Obama: 20,000 air strikes in his first term. Now what?

Many people around the world are disturbed by U.S. drone attacks in Afghanistan, Pakistan, Yemen, Somalia and elsewhere. The illusion that American drones can strike without warning anywhere in the world without placing Americans in harm’s way makes drones dangerously attractive to U.S. officials, even as they fuel the cycle of violence that the “war on terror” falsely promised to end but has instead escalated and sought to normalize. But drone strikes are only the tip of an iceberg, making up less than 10 percent of at least 20,130 air strikes the U.S. has conducted in other countries since President Obama’s inauguration in 2009. Continue reading

Homer Simpson and the WMD in Iraq . . . (doh) . . . I mean Iran

Most Americans now understand that the U.S. war against Iraq was based on lies cleverly disguised as secrets. Instead of consulting its intelligence agencies and making a decision on war and peace based on objective analysis, the U.S. government made a political decision to go to war and then manufactured false “intelligence” to support that decision. Continue reading

Obama’s America: Waiting for blowback

The United States has suffered three widely acknowledged military disasters since the end of the Second World War: in Korea, Vietnam and Iraq. The American public responded to each crisis by electing new leaders with a mandate to end the wars and avoid new ones. But in each case, our new leaders failed to make the genuine recommitment to peace and diplomacy that was called for. Instead, they allayed the fears of the public by moving American war-making farther into the shadows, deploying the CIA and special operations forces in covert operations and proxy wars, sowing seeds of violence and injustice that would fester for decades and often erupt into conflict many years later. Continue reading

When presidential politics collides with secret war

Not a week goes by without a new strategic leak from the White House about President Obama’s personal role in the CIA’s secret wars in Pakistan, Yemen, Somalia and Iran. Continue reading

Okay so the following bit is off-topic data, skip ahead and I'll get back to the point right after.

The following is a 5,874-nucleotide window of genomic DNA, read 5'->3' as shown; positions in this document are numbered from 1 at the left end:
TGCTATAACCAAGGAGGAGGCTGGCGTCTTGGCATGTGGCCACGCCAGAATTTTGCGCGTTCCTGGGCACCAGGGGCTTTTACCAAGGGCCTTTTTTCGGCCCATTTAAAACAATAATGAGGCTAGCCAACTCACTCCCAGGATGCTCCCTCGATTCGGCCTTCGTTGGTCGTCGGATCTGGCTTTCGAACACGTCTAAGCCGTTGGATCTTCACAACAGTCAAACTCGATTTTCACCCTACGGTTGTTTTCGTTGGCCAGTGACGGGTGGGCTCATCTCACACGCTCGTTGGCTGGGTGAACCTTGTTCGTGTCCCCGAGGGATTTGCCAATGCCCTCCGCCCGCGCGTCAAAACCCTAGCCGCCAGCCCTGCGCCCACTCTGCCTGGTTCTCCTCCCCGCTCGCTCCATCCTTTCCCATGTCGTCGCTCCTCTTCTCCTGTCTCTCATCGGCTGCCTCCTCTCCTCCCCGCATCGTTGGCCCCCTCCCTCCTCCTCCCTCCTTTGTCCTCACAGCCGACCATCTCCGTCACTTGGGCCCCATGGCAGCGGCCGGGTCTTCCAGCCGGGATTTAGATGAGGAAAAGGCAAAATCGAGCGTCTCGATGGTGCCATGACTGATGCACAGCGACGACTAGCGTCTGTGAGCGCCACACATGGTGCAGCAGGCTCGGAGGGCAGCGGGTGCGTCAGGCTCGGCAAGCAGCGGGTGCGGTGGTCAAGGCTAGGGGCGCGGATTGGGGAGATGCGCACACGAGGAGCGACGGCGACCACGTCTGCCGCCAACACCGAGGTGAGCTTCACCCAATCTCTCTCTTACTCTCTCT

Checkmate in the great game?

On May 15, Russian Foreign Minister Sergei Lavrov announced that an important expansion of the Shanghai Cooperation Organization (SCO) will be on the agenda at its upcoming summit in Astana in Kazakhstan on June 15. If the expansion is approved, India and Pakistan will join China, Russia and the Central Asian republics as full SCO members, and Afghanistan will join Iran and Mongolia as a new SCO “observer.” Continue reading

Bin Laden assassination sets stage for withdrawal from Afghanistan

April has been a bloody month for US forces in Afghanistan, with 45 Americans killed, compared to only 20 last April. And now the Taliban has announced the start of a “spring offensive” that may soon draw comparisons to the Tet offensive in Vietnam in 1968. Meanwhile US allies are doing less and less of the fighting in Afghanistan, reducing their share of casualties from 37% in early 2010 to only 25% so far this year. America is gradually being left to fight its war on its own—or not . . . Continue reading

‘You can’t drop bombs and not kill people’

Former U.S. Assistant Secretary of Defense Larry Korb told the BBC Saturday that Libya has about 50 air defense sites and that most of them are located in populated areas. If U.S. planes dropped only two “precision-guided” bombs on each of them, the chances are that at least 20 of those bombs would miss their targets and hit something or somebody else. Continue reading